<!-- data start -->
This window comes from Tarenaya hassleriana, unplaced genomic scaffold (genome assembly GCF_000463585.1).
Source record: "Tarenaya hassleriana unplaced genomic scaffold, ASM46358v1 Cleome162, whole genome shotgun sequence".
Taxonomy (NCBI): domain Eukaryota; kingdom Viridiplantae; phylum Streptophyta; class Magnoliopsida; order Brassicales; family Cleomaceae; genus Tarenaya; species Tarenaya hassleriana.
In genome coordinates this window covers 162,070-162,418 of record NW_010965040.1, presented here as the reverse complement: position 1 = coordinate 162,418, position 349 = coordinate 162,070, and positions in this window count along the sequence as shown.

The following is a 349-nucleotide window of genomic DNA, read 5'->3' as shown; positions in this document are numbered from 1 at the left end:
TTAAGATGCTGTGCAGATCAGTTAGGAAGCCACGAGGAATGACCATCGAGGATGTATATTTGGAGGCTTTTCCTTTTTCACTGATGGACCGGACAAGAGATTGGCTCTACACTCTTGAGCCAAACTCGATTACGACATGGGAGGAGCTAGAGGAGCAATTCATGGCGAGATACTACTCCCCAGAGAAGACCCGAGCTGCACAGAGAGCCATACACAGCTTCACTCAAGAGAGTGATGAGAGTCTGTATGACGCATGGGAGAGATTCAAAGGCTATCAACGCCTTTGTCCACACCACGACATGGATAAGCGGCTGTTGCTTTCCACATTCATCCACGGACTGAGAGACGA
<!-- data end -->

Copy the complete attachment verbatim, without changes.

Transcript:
This window comes from Tarenaya hassleriana, unplaced genomic scaffold (genome assembly GCF_000463585.1).
Source record: "Tarenaya hassleriana unplaced genomic scaffold, ASM46358v1 Cleome162, whole genome shotgun sequence".
Taxonomy (NCBI): domain Eukaryota; kingdom Viridiplantae; phylum Streptophyta; class Magnoliopsida; order Brassicales; family Cleomaceae; genus Tarenaya; species Tarenaya hassleriana.
In genome coordinates this window covers 162,070-162,418 of record NW_010965040.1, presented here as the reverse complement: position 1 = coordinate 162,418, position 349 = coordinate 162,070, and positions in this window count along the sequence as shown.

The following is a 349-nucleotide window of genomic DNA, read 5'->3' as shown; positions in this document are numbered from 1 at the left end:
TTAAGATGCTGTGCAGATCAGTTAGGAAGCCACGAGGAATGACCATCGAGGATGTATATTTGGAGGCTTTTCCTTTTTCACTGATGGACCGGACAAGAGATTGGCTCTACACTCTTGAGCCAAACTCGATTACGACATGGGAGGAGCTAGAGGAGCAATTCATGGCGAGATACTACTCCCCAGAGAAGACCCGAGCTGCACAGAGAGCCATACACAGCTTCACTCAAGAGAGTGATGAGAGTCTGTATGACGCATGGGAGAGATTCAAAGGCTATCAACGCCTTTGTCCACACCACGACATGGATAAGCGGCTGTTGCTTTCCACATTCATCCACGGACTGAGAGACGA